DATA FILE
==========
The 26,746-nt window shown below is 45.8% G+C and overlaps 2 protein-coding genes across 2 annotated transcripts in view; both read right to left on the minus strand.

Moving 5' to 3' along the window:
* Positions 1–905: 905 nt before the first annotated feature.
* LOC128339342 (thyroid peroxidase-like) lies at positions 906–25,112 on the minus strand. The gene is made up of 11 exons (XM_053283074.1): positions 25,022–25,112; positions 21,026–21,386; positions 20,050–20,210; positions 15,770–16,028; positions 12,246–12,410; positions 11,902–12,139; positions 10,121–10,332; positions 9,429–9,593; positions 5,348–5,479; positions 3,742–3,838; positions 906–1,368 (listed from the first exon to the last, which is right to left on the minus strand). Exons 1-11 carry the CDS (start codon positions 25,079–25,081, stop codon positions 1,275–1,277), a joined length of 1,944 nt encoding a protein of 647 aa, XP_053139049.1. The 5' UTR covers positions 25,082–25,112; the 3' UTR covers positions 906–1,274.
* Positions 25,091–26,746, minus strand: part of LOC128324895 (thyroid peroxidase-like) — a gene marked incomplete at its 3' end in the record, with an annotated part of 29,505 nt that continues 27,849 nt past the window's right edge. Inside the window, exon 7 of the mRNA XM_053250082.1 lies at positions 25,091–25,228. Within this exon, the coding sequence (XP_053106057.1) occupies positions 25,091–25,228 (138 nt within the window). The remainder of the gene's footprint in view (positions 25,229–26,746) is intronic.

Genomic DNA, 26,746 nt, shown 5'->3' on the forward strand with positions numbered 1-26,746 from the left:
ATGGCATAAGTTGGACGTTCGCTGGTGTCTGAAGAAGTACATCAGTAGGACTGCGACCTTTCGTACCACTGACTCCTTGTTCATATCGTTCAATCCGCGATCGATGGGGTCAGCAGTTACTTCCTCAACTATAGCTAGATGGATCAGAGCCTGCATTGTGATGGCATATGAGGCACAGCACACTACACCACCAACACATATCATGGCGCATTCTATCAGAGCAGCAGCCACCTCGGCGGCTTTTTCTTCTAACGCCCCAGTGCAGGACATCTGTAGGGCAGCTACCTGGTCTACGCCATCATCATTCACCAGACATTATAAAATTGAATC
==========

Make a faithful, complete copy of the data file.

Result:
The 26,746-nt window shown below is 45.8% G+C and overlaps 2 protein-coding genes across 2 annotated transcripts in view; both read right to left on the minus strand.

Moving 5' to 3' along the window:
* Positions 1–905: 905 nt before the first annotated feature.
* LOC128339342 (thyroid peroxidase-like) lies at positions 906–25,112 on the minus strand. The gene is made up of 11 exons (XM_053283074.1): positions 25,022–25,112; positions 21,026–21,386; positions 20,050–20,210; positions 15,770–16,028; positions 12,246–12,410; positions 11,902–12,139; positions 10,121–10,332; positions 9,429–9,593; positions 5,348–5,479; positions 3,742–3,838; positions 906–1,368 (listed from the first exon to the last, which is right to left on the minus strand). Exons 1-11 carry the CDS (start codon positions 25,079–25,081, stop codon positions 1,275–1,277), a joined length of 1,944 nt encoding a protein of 647 aa, XP_053139049.1. The 5' UTR covers positions 25,082–25,112; the 3' UTR covers positions 906–1,274.
* Positions 25,091–26,746, minus strand: part of LOC128324895 (thyroid peroxidase-like) — a gene marked incomplete at its 3' end in the record, with an annotated part of 29,505 nt that continues 27,849 nt past the window's right edge. Inside the window, exon 7 of the mRNA XM_053250082.1 lies at positions 25,091–25,228. Within this exon, the coding sequence (XP_053106057.1) occupies positions 25,091–25,228 (138 nt within the window). The remainder of the gene's footprint in view (positions 25,229–26,746) is intronic.

Genomic DNA, 26,746 nt, shown 5'->3' on the forward strand with positions numbered 1-26,746 from the left:
ATGGCATAAGTTGGACGTTCGCTGGTGTCTGAAGAAGTACATCAGTAGGACTGCGACCTTTCGTACCACTGACTCCTTGTTCATATCGTTCAATCCGCGATCGATGGGGTCAGCAGTTACTTCCTCAACTATAGCTAGATGGATCAGAGCCTGCATTGTGATGGCATATGAGGCACAGCACACTACACCACCAACACATATCATGGCGCATTCTATCAGAGCAGCAGCCACCTCGGCGGCTTTTTCTTCTAACGCCCCAGTGCAGGACATCTGTAGGGCAGCTACCTGGTCTACGCCATCATCATTCACCAGACATTATAAAATTGAATC